# How to calculate the length of a diagonal in a rectangle (oblong).

To work out the length of a diagonal of a rectangle first you need to divide the rectangle into two right angled triangles. All you need to do now is apply Pythagoras to one of the right angled triangles, as the length of the diagonal of the rectangle is the same as working out the length of the hypotenuse in the right angled triangle. To do this either use a² + b² = c², or if you don’t like algebra, square the two side lengths, add them together and square root your final answer.

**Example 1**

A rectangle has a length of 8cm and a width of 3cm. Work out the length of the diagonal.

First split your triangle into two right angled triangles and apply Pythagoras Theorem.

Square the 2 sides:

8² = 64

3² = 9

Add these together:

64 + 9 = 73

√73 = 8.5 cm to 1 decimal place.

Or use a² + b² = c² where c is the length of the hypotenuse (the longest side of the right angled triangle).

8² + 3² = c²

64 + 9 = c²

73 = c² (square root)

8.5 = c

So the diagonal of the rectangle has a length of 8.5cm.

**Example 2**

A rectangle has a length of 11cm and a width of 5cm. Work out the length of the diagonal.

Just like example 1, split your triangle into two right angled triangles and again use Pythagoras. Square the 2 sides:

11² = 121

5² = 25

Add these together:

121 + 25 = 146

√146 = 12.1 cm to 1 decimal place.

Or use a² + b² = c² where c is the length of the hypotenuse (the longest side of the right angled triangle).

11² + 5² = c²

121 + 25 = c²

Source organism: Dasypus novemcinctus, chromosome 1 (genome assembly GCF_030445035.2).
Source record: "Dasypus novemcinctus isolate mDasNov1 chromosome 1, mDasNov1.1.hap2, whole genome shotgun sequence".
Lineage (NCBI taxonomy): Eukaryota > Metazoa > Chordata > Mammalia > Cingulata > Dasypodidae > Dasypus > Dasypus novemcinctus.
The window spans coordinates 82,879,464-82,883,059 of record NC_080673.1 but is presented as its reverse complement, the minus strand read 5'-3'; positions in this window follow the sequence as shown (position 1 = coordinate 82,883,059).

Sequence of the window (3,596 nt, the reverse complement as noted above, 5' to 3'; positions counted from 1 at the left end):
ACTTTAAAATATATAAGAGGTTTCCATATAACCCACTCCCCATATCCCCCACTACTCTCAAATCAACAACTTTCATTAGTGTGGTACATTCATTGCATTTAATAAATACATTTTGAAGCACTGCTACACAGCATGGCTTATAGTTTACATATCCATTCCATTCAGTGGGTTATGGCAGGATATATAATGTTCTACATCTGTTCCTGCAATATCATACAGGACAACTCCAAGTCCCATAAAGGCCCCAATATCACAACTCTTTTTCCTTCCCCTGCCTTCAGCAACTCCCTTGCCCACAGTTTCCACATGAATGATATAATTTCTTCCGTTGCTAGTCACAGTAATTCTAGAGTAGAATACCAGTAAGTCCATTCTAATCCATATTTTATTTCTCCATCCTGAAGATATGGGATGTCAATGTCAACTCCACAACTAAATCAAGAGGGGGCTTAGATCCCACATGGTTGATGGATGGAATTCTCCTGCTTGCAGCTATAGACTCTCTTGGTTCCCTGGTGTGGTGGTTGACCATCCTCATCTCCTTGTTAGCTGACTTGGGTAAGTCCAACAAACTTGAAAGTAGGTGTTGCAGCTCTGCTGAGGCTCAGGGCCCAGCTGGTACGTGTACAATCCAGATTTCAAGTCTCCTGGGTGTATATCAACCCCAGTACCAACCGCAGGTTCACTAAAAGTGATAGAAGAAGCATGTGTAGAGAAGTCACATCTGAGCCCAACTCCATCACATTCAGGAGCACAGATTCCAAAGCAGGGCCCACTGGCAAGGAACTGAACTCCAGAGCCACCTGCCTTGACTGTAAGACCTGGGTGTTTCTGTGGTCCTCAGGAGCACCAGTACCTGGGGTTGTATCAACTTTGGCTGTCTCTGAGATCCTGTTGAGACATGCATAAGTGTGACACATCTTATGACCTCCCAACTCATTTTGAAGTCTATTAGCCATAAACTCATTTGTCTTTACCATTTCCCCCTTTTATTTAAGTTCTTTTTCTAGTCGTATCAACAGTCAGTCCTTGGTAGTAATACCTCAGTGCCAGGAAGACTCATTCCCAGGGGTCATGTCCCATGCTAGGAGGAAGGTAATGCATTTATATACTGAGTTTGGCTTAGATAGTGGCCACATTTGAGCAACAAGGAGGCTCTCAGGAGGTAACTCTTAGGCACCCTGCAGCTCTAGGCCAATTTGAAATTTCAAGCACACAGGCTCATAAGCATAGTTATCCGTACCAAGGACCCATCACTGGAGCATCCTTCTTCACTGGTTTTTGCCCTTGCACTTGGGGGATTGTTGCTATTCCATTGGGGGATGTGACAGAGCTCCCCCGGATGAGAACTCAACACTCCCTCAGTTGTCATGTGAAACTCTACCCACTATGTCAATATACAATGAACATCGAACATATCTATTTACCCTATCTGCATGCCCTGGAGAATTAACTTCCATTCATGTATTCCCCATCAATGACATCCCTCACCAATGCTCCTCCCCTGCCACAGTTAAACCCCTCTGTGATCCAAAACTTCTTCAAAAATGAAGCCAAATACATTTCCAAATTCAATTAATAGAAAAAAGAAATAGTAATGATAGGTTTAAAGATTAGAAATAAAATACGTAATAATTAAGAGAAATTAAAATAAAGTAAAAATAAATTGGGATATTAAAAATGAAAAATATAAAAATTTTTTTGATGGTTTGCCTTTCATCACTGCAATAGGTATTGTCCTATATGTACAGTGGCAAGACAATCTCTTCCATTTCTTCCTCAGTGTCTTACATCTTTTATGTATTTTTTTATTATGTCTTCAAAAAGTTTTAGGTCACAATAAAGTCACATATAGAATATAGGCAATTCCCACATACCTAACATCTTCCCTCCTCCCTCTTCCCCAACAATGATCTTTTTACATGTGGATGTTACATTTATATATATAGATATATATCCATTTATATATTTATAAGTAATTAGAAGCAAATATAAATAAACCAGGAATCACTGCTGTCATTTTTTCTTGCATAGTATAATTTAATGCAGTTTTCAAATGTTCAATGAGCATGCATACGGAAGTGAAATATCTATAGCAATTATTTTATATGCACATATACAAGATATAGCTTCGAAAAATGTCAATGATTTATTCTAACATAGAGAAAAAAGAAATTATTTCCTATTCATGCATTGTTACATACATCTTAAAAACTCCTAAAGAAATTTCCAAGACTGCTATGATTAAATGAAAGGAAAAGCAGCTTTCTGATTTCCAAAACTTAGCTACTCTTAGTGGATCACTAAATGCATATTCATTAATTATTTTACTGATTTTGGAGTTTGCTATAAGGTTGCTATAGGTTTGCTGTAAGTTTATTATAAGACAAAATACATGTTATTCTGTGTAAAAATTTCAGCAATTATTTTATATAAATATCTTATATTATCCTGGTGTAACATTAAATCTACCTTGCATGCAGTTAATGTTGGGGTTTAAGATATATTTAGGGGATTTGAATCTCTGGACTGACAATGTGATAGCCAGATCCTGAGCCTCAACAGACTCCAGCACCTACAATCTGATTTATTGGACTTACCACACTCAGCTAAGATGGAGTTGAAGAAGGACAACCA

146 = c² (square root)

12.1 = c

So the length of the diagonal of the rectangle is 12.1cm

So basically, all you need to do to work out the length of the diagonal of a rectangle is to; square the length and width of the rectangle, add these numbers together and square root your answer.

## Comments

You've done it again catman3000! The simplistic, yet highly effective approach, makes learning these formulae very easy. I am still wondering if you could include work areas where this formula is implemented. Thanks.

The is simply amazing and easy to understand. I used that kind of technique with my students in 3rd year high school. Students nowadays hate mathematics especially if they cannot understand the problem, however, given them some lessons with practical applications to life, their interest to solve mathematical problems will improve. Giving them formula to memorize is nonsense without understanding how it works. In geometry subjects, you need illustrations to help students solve the problems.. Good job catman300 ( http://www.farmvillefcu.com/)